Archive for the ‘Joaquin Phoenix’ Tag

The Village (2004)   1 comment


In an isolated colonial village, people live, work, play, and love harmoniously.  They’re civilized and rational.  The citizens work hard and the village prospers.  For some reason, the people never leave.  No one goes out to explore or hunt or just find out what’s beyond the city limits.  Why?  Well, it seems the village is under constant siege by large, carnivorous creatures.  As long as they stay within the confines of their little town, the villagers are safe from their ravenous attacks.  Oh that.  Sure, that sounds reasonable.  When jealousy and violence rear their ugly heads, the townsfolk finally have an excuse to cross the border into Monsterville where those we don’t speak of dwell.


Not this guy.

Hi.  *raises hand*  I have a few questions.  No one ever tries to go over the wall?  What’s wrong with the teenagers in this town? They never have to go outside to get more livestock or wood for a new building?

all out

“All out of lobster bisque.”

General implausibility aside, I like this film.  I like seeing a happy, reasonable, positive society.  I understand the desire to grab my kid and my dog and live on top of a mountain.  Some days are like that.  That said, I’m pretty sure I wouldn’t do it.

The cast in THE VILLAGE has some serious acting chops.  Sigourney Weaver, William Hurt, Joaquin Phoenix (who I usually dislike), Cherry Jones, ❤ Brendan Gleeson <3, Judy Greer, and in small parts, Michael Pitt and Jesse Eisenberg all made me believe.  Adrien Brody’s Noah, a man-child with a sweet soul, steals a few scenes, but Bryce Dallas Howard shines.  She and Phoenix share great chemistry.


It’s a terrific part.  Howard’s Ivy Walker shows compassion and love along with wisdom.  She’s a blind girl who can take care of herself.  She does the right thing, but is kind when others don’t.  She’s brave.


James Newton Howard wrote a fantastic score for THE VILLAGE.  M. Night Shyamalan wrote, produced, and directed the film. He took some slack for the film, but it made a profit.  He even has a small cameo.  Star cinematographer Roger Deakins worked on THE VILLAGE.  It took 300 craftsmen to build the town modeled after Andrew Wyeth’s paintings.

THE VILLAGE, Bryce Dallas Howard, Joaquin Phoenix, 2004, (c) Buena Vista

I know there are some plot holes, but I don’t care.  THE VILLAGE tells an entertaining story and I love seeing such a strong, sympathetic, female character.



Her (2013)   2 comments


Theodore Twombly (Joaquin Phoenix) lives a solitary life. He buys a new operating system for his computer and the two become friends. This is the future, after all. Soon the system, (voiced by Scarlett Johansson) named Samantha, knows about every aspect of Theodore’s life and personality and the two fall in love. They become inseparable and Theodore tells Samantha everything. She learns from his words and experiences along with the banks of stored knowledge to which she has access. She becomes a pseudo person. Theodore even refers to her as his girlfriend. They make love. No, he doesn’t kiss his screen, but they have aural sex. Get your minds out of the gutter. It all seems ideal and that’s what the filmmaker wants us to think. He draws us into Theodore’s world and tries to manipulate us into thinking that loving one’s os is just an alternative lifestyle we should embrace and that Theodore is learning to love.

I don’t buy it. I don’t buy it because Samantha learns. She learns from Theodore about what Theodore wants and needs and becomes that. It’s not real love. It’s the affection one might have for a slave who responds to your every whim without question. Samantha is not a lover who has bad breath or hates the books you like or leaves the cap off the toothpaste. Samantha is not his soul mate, she’s a geisha. She lives to serve, always at the ready when Theodore wants to confide in someone or show his sensitive side or go to the beach with a playmate. Instead of a real, yet flawed relationship with an actual woman, Theodore chooses his dream girl fashioned of ether and his own longings. He has not so much fallen in love with an incorporeal entity as he has with himself.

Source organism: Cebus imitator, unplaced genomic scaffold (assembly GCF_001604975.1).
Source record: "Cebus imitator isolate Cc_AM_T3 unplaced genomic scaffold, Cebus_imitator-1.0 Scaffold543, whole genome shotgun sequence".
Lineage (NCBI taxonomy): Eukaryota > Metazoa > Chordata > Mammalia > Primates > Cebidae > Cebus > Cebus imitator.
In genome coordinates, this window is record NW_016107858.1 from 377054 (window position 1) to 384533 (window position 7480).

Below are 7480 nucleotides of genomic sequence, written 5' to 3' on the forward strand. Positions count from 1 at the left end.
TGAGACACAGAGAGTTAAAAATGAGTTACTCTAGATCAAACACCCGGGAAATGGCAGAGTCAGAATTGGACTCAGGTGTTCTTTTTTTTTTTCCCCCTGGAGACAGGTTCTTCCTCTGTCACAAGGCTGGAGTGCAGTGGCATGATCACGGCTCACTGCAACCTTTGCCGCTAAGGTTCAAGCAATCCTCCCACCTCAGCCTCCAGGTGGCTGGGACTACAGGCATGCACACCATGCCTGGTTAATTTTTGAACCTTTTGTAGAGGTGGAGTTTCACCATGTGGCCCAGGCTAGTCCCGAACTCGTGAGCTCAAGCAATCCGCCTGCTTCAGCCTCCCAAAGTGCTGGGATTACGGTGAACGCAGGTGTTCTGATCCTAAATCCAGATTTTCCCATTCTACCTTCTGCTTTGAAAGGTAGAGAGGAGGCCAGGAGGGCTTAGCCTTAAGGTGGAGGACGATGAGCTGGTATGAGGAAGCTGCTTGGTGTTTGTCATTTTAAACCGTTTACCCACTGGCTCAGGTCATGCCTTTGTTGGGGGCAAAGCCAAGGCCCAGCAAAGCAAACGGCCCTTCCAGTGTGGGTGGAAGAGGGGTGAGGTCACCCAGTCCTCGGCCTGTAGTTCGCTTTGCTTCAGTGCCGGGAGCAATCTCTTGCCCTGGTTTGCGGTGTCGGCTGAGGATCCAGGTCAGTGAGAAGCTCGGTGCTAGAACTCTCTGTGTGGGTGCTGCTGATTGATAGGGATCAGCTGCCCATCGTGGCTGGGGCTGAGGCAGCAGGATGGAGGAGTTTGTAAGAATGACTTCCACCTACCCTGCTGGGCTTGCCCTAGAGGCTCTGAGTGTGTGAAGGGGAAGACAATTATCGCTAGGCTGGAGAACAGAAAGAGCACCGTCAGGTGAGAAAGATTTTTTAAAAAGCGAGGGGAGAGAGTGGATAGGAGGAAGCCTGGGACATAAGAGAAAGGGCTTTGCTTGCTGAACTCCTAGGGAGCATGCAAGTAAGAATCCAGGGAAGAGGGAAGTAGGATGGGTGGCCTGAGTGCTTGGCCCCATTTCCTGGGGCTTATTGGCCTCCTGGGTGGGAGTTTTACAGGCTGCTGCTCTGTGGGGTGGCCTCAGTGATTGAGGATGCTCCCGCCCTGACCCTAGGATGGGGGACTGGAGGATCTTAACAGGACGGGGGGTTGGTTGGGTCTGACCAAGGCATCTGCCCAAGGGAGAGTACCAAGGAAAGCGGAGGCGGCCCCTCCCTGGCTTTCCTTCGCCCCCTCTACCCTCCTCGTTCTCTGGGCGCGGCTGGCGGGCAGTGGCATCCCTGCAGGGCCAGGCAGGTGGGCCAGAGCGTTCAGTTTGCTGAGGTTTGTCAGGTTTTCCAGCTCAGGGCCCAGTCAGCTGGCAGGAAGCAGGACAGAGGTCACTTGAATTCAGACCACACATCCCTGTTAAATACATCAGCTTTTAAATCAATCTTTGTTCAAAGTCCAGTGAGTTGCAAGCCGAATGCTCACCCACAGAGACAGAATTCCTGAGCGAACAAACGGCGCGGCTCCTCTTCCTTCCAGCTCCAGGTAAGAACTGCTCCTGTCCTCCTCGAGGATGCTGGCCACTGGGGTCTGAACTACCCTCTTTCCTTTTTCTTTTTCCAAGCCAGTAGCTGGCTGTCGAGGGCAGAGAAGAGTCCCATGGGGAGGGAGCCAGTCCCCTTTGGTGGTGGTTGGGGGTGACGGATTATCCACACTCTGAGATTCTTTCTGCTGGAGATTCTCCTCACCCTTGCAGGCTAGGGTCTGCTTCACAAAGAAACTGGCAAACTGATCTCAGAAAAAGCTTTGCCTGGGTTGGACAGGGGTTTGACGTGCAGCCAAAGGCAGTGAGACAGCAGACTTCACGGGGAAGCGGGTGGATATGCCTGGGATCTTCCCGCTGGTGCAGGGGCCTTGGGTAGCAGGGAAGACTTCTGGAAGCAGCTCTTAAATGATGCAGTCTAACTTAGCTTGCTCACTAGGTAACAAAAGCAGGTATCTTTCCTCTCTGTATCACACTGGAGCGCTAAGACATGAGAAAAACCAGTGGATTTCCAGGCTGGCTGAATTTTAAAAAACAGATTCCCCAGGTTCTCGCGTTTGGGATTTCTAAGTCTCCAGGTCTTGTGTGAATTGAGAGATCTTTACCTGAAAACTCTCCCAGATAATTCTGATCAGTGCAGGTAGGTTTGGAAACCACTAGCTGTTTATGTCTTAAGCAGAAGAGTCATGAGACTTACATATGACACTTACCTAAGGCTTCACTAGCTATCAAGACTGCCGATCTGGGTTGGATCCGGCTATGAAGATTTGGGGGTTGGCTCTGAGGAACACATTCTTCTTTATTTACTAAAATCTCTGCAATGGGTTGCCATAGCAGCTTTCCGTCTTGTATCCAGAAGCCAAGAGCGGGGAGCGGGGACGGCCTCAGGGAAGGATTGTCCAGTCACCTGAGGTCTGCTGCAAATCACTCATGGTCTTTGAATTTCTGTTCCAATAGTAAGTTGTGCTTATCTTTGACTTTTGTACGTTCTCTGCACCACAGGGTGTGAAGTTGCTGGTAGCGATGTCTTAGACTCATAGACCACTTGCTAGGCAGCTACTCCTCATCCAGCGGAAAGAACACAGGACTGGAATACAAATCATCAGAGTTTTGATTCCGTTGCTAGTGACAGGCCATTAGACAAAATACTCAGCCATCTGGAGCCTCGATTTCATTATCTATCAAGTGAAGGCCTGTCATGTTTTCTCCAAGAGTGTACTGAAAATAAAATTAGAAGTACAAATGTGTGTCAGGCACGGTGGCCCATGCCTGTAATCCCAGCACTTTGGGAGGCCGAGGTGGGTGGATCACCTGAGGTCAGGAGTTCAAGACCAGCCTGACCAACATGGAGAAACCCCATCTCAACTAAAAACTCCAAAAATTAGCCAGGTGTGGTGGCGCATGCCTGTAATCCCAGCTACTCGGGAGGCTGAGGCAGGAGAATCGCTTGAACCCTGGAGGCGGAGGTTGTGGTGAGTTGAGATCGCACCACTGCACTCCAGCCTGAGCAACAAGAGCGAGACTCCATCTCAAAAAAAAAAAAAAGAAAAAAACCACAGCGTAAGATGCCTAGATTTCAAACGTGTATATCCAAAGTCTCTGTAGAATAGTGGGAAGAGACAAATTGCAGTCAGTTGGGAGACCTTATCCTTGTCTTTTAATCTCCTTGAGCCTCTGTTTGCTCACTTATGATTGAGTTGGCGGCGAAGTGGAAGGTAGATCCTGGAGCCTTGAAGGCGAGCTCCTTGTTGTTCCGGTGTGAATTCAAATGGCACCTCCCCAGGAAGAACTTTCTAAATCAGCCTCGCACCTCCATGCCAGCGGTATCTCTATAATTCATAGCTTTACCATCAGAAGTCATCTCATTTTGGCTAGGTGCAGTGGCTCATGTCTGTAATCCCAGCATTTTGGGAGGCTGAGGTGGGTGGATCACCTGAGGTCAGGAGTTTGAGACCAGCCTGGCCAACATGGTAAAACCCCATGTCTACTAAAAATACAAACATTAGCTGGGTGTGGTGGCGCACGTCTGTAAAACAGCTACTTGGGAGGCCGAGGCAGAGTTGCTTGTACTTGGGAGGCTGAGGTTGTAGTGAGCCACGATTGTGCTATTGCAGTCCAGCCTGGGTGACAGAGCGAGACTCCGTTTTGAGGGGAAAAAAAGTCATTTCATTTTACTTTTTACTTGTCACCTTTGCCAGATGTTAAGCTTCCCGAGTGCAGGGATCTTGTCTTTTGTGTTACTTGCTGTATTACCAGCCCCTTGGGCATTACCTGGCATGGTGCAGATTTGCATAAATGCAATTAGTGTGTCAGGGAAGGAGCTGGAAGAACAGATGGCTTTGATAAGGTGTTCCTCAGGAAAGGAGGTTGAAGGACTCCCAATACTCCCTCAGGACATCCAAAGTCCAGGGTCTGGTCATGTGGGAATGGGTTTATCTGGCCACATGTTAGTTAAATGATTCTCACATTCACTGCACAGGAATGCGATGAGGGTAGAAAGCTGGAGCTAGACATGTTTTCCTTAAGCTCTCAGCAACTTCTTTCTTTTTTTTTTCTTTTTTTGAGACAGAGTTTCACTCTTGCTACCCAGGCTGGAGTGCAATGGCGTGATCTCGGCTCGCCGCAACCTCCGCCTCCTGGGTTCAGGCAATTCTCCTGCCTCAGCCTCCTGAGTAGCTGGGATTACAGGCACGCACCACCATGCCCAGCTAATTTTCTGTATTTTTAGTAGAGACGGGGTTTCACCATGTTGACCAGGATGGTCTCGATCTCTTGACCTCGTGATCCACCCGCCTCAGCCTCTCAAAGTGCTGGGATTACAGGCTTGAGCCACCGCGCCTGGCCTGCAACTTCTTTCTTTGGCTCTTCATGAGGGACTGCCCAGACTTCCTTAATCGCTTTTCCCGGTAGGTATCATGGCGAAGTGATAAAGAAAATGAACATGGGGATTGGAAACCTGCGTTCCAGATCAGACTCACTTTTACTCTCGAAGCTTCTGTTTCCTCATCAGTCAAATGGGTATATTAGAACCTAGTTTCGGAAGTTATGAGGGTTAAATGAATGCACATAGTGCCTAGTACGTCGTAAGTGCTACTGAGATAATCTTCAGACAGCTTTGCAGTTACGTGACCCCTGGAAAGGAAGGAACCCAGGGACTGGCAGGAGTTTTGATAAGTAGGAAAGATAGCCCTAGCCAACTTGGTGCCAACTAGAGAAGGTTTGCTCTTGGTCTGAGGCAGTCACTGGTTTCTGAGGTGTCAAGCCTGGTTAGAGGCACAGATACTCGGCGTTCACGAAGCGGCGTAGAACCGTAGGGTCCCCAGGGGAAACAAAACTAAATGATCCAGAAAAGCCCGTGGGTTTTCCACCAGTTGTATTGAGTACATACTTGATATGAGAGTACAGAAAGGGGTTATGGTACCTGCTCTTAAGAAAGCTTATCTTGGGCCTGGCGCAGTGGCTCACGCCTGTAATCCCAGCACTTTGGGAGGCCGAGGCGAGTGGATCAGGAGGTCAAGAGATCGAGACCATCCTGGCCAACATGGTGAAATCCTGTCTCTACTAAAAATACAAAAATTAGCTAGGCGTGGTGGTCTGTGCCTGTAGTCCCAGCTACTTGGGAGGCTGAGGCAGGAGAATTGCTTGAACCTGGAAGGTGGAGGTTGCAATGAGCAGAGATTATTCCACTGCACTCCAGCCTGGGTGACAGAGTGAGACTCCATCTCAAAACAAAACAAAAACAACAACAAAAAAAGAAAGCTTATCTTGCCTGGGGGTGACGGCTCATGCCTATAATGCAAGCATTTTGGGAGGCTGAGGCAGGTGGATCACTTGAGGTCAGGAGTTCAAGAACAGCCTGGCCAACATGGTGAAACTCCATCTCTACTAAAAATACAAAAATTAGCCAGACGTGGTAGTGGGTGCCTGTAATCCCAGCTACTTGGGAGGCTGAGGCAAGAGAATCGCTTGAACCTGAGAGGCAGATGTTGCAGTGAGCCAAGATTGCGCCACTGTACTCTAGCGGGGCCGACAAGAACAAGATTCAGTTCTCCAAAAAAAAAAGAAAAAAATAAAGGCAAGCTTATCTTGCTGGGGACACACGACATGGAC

I guess I’m supposed to say, “It’s so impressive that he can fall in love with an imaginary being without a single flaw who wants only to please him! Gosh! How wonderful!” Nope. All I can think of are all the people who love this film because it’s soooo romantic. It’s romantic in a bad romance novel sort of way. You know the ones. The poor, but breathtakingly beautiful and brilliant milk maid finds love with the lord of the manor and they must fight the cruel patriarch of the family to be together. Neither has a flaw and they never have to go to the bathroom. Super. I have other problems with this film too. Spike Jonze wrote and directed Her and set it in a weird vanilla Blade Runner-like future where no one litters and everyone’s a hipster. Jonze’s future looks a lot like what the world would be if Japan bought Disneyland and cloned it. There are a lot of large developed spaces which serve no other purpose than to act as backdrops. No one has a regular job. They’re either writers, filmmakers, or academics and money is no object. It’s like a futuristic Woody Allen movie with smaller chickens. Theodore lives in a gorgeous high rise apartment with million dollar views and despite his more successful wife’s leaving him, his lifestyle hasn’t changed a bit. Right.

I walked out of this film thinking it was a so/so attempt at a quirky romantic comedy, but after some thought I’ve decided it’s a fairly misogynistic film about a guy who falls in love with himself because it’s easier than being with a real, complex, and flawed woman. It’s not romantic; it’s just depressing.

Posted April 21, 2014 by Kerry Fristoe in Reviews

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